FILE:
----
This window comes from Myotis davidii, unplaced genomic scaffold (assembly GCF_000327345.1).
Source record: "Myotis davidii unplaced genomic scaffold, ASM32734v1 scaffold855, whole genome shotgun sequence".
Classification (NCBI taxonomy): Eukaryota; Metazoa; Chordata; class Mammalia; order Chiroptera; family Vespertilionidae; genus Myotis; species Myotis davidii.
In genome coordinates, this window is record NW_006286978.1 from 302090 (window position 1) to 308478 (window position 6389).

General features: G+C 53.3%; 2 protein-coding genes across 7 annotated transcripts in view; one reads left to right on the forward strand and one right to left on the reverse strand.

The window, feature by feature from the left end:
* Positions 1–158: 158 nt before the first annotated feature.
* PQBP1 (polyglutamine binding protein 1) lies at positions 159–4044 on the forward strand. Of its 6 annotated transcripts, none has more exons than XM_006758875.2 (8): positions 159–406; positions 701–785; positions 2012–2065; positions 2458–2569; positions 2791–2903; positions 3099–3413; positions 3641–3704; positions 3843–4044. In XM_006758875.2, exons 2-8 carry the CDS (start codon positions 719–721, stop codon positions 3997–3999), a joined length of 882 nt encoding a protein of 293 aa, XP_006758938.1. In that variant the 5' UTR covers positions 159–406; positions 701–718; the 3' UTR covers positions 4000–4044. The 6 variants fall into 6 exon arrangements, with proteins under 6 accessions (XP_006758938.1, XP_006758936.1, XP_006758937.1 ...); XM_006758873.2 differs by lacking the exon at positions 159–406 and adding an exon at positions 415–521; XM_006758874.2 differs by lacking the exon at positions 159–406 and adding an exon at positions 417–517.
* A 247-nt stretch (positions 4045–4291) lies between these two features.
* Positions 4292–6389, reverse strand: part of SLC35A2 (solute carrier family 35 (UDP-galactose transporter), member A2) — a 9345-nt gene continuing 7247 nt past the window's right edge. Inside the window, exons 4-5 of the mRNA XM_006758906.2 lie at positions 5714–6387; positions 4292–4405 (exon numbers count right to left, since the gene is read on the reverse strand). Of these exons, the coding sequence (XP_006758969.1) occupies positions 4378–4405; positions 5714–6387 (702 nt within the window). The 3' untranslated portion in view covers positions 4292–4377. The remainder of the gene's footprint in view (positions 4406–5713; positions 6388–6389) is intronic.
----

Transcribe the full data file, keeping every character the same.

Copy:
This window comes from Myotis davidii, unplaced genomic scaffold (assembly GCF_000327345.1).
Source record: "Myotis davidii unplaced genomic scaffold, ASM32734v1 scaffold855, whole genome shotgun sequence".
Classification (NCBI taxonomy): Eukaryota; Metazoa; Chordata; class Mammalia; order Chiroptera; family Vespertilionidae; genus Myotis; species Myotis davidii.
In genome coordinates, this window is record NW_006286978.1 from 302090 (window position 1) to 308478 (window position 6389).

General features: G+C 53.3%; 2 protein-coding genes across 7 annotated transcripts in view; one reads left to right on the forward strand and one right to left on the reverse strand.

The window, feature by feature from the left end:
* Positions 1–158: 158 nt before the first annotated feature.
* PQBP1 (polyglutamine binding protein 1) lies at positions 159–4044 on the forward strand. Of its 6 annotated transcripts, none has more exons than XM_006758875.2 (8): positions 159–406; positions 701–785; positions 2012–2065; positions 2458–2569; positions 2791–2903; positions 3099–3413; positions 3641–3704; positions 3843–4044. In XM_006758875.2, exons 2-8 carry the CDS (start codon positions 719–721, stop codon positions 3997–3999), a joined length of 882 nt encoding a protein of 293 aa, XP_006758938.1. In that variant the 5' UTR covers positions 159–406; positions 701–718; the 3' UTR covers positions 4000–4044. The 6 variants fall into 6 exon arrangements, with proteins under 6 accessions (XP_006758938.1, XP_006758936.1, XP_006758937.1 ...); XM_006758873.2 differs by lacking the exon at positions 159–406 and adding an exon at positions 415–521; XM_006758874.2 differs by lacking the exon at positions 159–406 and adding an exon at positions 417–517.
* A 247-nt stretch (positions 4045–4291) lies between these two features.
* Positions 4292–6389, reverse strand: part of SLC35A2 (solute carrier family 35 (UDP-galactose transporter), member A2) — a 9345-nt gene continuing 7247 nt past the window's right edge. Inside the window, exons 4-5 of the mRNA XM_006758906.2 lie at positions 5714–6387; positions 4292–4405 (exon numbers count right to left, since the gene is read on the reverse strand). Of these exons, the coding sequence (XP_006758969.1) occupies positions 4378–4405; positions 5714–6387 (702 nt within the window). The 3' untranslated portion in view covers positions 4292–4377. The remainder of the gene's footprint in view (positions 4406–5713; positions 6388–6389) is intronic.